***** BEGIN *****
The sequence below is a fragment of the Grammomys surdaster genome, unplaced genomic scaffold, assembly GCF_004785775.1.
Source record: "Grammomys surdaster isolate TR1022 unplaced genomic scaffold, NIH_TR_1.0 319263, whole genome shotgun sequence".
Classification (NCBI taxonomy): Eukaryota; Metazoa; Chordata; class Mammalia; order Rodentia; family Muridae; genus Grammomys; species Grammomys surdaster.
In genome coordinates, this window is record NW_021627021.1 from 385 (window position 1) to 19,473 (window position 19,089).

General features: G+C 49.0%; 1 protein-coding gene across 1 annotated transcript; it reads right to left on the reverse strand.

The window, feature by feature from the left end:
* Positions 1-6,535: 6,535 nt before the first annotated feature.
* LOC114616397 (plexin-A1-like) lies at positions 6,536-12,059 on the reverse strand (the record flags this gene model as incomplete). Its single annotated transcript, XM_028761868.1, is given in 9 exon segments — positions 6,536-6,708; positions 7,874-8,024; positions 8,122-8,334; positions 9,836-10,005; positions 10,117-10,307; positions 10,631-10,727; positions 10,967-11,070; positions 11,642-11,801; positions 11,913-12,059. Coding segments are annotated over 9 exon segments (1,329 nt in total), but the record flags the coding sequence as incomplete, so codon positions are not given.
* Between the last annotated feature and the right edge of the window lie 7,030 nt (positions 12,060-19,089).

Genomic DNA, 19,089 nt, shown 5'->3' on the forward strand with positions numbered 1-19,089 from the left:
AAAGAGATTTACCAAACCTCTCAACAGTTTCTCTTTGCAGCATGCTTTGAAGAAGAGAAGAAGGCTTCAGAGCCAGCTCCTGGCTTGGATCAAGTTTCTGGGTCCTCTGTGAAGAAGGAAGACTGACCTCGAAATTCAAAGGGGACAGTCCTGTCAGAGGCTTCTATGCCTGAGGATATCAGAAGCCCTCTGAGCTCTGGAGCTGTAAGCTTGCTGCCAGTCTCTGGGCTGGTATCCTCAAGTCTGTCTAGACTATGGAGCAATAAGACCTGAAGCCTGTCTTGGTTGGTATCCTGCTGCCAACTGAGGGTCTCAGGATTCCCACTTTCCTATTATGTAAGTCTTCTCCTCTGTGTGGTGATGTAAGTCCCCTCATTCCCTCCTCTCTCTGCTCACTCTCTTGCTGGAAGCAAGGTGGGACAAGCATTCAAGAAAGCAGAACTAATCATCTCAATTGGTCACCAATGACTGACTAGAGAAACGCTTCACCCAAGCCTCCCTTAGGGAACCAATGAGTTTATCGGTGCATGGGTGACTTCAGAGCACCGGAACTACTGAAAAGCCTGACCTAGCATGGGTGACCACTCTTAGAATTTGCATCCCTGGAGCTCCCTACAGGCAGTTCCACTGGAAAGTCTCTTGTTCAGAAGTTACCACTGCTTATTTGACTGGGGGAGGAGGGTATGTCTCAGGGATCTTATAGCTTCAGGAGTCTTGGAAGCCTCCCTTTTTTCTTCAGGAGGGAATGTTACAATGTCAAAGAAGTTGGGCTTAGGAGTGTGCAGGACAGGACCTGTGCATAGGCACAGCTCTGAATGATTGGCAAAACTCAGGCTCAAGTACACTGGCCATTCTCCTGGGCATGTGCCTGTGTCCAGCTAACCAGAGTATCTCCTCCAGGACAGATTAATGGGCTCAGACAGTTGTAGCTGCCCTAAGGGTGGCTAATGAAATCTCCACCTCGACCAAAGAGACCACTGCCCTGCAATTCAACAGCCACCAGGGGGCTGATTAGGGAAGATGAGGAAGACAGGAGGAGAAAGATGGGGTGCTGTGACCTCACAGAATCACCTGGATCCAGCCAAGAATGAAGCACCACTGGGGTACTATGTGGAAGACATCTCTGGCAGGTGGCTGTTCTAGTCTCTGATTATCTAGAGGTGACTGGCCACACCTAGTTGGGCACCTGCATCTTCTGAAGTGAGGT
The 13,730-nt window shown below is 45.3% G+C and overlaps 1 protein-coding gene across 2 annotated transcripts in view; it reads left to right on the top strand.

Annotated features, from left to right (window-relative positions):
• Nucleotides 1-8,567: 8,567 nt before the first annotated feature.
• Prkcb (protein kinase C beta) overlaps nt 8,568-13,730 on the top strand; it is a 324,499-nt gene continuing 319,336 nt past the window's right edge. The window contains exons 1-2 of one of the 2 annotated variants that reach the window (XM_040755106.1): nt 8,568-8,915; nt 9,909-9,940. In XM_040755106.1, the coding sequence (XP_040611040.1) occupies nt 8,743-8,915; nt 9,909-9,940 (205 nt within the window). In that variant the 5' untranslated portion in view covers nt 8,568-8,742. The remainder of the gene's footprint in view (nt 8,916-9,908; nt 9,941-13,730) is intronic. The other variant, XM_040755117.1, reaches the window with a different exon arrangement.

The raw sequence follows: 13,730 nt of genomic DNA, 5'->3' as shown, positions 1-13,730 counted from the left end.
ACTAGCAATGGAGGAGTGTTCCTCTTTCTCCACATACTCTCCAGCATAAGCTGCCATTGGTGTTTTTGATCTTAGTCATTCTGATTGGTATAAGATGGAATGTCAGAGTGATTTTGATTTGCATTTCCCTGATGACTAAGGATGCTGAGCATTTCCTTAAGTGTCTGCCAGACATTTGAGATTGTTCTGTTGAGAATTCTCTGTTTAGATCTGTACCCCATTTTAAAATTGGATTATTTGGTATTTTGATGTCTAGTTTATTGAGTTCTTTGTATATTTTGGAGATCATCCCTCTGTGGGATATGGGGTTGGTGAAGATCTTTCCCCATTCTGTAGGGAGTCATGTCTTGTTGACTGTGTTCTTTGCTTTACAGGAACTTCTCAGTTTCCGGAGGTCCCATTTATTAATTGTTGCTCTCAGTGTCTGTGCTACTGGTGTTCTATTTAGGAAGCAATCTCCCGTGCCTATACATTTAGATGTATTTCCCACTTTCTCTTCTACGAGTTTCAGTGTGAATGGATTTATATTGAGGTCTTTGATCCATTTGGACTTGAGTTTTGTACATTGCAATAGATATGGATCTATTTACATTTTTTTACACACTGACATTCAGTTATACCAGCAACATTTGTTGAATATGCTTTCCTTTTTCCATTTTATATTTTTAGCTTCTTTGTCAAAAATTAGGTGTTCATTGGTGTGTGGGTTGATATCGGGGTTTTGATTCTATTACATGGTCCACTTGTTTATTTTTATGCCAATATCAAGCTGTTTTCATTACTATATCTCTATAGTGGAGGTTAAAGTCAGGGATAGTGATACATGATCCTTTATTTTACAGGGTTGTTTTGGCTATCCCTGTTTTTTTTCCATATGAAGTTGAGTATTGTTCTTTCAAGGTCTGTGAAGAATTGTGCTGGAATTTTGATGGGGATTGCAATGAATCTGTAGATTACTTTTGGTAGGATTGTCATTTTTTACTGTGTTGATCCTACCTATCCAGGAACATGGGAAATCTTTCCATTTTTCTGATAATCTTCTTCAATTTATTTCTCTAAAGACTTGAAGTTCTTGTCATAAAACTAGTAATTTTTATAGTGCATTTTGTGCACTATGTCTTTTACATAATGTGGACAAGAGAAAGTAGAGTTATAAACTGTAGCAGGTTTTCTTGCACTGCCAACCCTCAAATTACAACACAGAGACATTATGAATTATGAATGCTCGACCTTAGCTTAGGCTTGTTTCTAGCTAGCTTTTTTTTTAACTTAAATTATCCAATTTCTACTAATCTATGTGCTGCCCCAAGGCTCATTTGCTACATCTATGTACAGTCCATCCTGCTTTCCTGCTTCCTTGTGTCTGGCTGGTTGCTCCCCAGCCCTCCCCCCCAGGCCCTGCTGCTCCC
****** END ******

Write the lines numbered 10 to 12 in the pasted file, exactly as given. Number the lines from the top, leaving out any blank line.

Genomic DNA, 19,089 nt, shown 5'->3' on the forward strand with positions numbered 1-19,089 from the left:
AAAGAGATTTACCAAACCTCTCAACAGTTTCTCTTTGCAGCATGCTTTGAAGAAGAGAAGAAGGCTTCAGAGCCAGCTCCTGGCTTGGATCAAGTTTCTGGGTCCTCTGTGAAGAAGGAAGACTGACCTCGAAATTCAAAGGGGACAGTCCTGTCAGAGGCTTCTATGCCTGAGGATATCAGAAGCCCTCTGAGCTCTGGAGCTGTAAGCTTGCTGCCAGTCTCTGGGCTGGTATCCTCAAGTCTGTCTAGACTATGGAGCAATAAGACCTGAAGCCTGTCTTGGTTGGTATCCTGCTGCCAACTGAGGGTCTCAGGATTCCCACTTTCCTATTATGTAAGTCTTCTCCTCTGTGTGGTGATGTAAGTCCCCTCATTCCCTCCTCTCTCTGCTCACTCTCTTGCTGGAAGCAAGGTGGGACAAGCATTCAAGAAAGCAGAACTAATCATCTCAATTGGTCACCAATGACTGACTAGAGAAACGCTTCACCCAAGCCTCCCTTAGGGAACCAATGAGTTTATCGGTGCATGGGTGACTTCAGAGCACCGGAACTACTGAAAAGCCTGACCTAGCATGGGTGACCACTCTTAGAATTTGCATCCCTGGAGCTCCCTACAGGCAGTTCCACTGGAAAGTCTCTTGTTCAGAAGTTACCACTGCTTATTTGACTGGGGGAGGAGGGTATGTCTCAGGGATCTTATAGCTTCAGGAGTCTTGGAAGCCTCCCTTTTTTCTTCAGGAGGGAATGTTACAATGTCAAAGAAGTTGGGCTTAGGAGTGTGCAGGACAGGACCTGTGCATAGGCACAGCTCTGAATGATTGGCAAAACTCAGGCTCAAGTACACTGGCCATTCTCCTGGGCATGTGCCTGTGTCCAGCTAACCAGAGTATCTCCTCCAGGACAGATTAATGGGCTCAGACAGTTGTAGCTGCCCTAAGGGTGGCTAATGAAATCTCCACCTCGACCAAAGAGACCACTGCCCTGCAATTCAACAGCCACCAGGGGGCTGATTAGGGAAGATGAGGAAGACAGGAGGAGAAAGATGGGGTGCTGTGACCTCACAGAATCACCTGGATCCAGCCAAGAATGAAGCACCACTGGGGTACTATGTGGAAGACATCTCTGGCAGGTGGCTGTTCTAGTCTCTGATTATCTAGAGGTGACTGGCCACACCTAGTTGGGCACCTGCATCTTCTGAAGTGAGGT
The 13,730-nt window shown below is 45.3% G+C and overlaps 1 protein-coding gene across 2 annotated transcripts in view; it reads left to right on the top strand.